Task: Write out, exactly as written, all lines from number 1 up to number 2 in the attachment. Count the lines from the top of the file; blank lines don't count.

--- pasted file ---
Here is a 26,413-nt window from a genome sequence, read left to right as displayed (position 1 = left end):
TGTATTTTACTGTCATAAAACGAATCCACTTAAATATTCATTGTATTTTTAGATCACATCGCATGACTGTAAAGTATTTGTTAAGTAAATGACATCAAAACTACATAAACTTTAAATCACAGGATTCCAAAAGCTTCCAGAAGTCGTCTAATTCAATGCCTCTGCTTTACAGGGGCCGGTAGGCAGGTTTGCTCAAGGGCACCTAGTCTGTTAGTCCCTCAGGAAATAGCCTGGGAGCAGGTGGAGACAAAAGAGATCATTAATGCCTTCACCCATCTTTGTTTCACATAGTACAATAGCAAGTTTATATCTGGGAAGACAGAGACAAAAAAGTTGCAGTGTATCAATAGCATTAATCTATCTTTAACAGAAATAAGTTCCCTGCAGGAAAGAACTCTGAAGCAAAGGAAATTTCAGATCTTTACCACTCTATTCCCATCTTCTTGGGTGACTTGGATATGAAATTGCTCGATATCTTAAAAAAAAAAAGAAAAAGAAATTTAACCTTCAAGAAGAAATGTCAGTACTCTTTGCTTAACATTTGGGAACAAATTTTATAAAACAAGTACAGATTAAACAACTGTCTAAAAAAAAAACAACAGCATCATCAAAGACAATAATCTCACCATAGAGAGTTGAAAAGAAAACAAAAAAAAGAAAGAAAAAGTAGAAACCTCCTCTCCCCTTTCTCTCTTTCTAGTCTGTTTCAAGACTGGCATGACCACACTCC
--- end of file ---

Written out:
Here is a 26,413-nt window from a genome sequence, read left to right as displayed (position 1 = left end):
TGTATTTTACTGTCATAAAACGAATCCACTTAAATATTCATTGTATTTTTAGATCACATCGCATGACTGTAAAGTATTTGTTAAGTAAATGACATCAAAACTACATAAACTTTAAATCACAGGATTCCAAAAGCTTCCAGAAGTCGTCTAATTCAATGCCTCTGCTTTACAGGGGCCGGTAGGCAGGTTTGCTCAAGGGCACCTAGTCTGTTAGTCCCTCAGGAAATAGCCTGGGAGCAGGTGGAGACAAAAGAGATCATTAATGCCTTCACCCATCTTTGTTTCACATAGTACAATAGCAAGTTTATATCTGGGAAGACAGAGACAAAAAAGTTGCAGTGTATCAATAGCATTAATCTATCTTTAACAGAAATAAGTTCCCTGCAGGAAAGAACTCTGAAGCAAAGGAAATTTCAGATCTTTACCACTCTATTCCCATCTTCTTGGGTGACTTGGATATGAAATTGCTCGATATCTTAAAAAAAAAAAGAAAAAGAAATTTAACCTTCAAGAAGAAATGTCAGTACTCTTTGCTTAACATTTGGGAACAAATTTTATAAAACAAGTACAGATTAAACAACTGTCTAAAAAAAAAACAACAGCATCATCAAAGACAATAATCTCACCATAGAGAGTTGAAAAGAAAACAAAAAAAAGAAAGAAAAAGTAGAAACCTCCTCTCCCCTTTCTCTCTTTCTAGTCTGTTTCAAGACTGGCATGACCACACTCC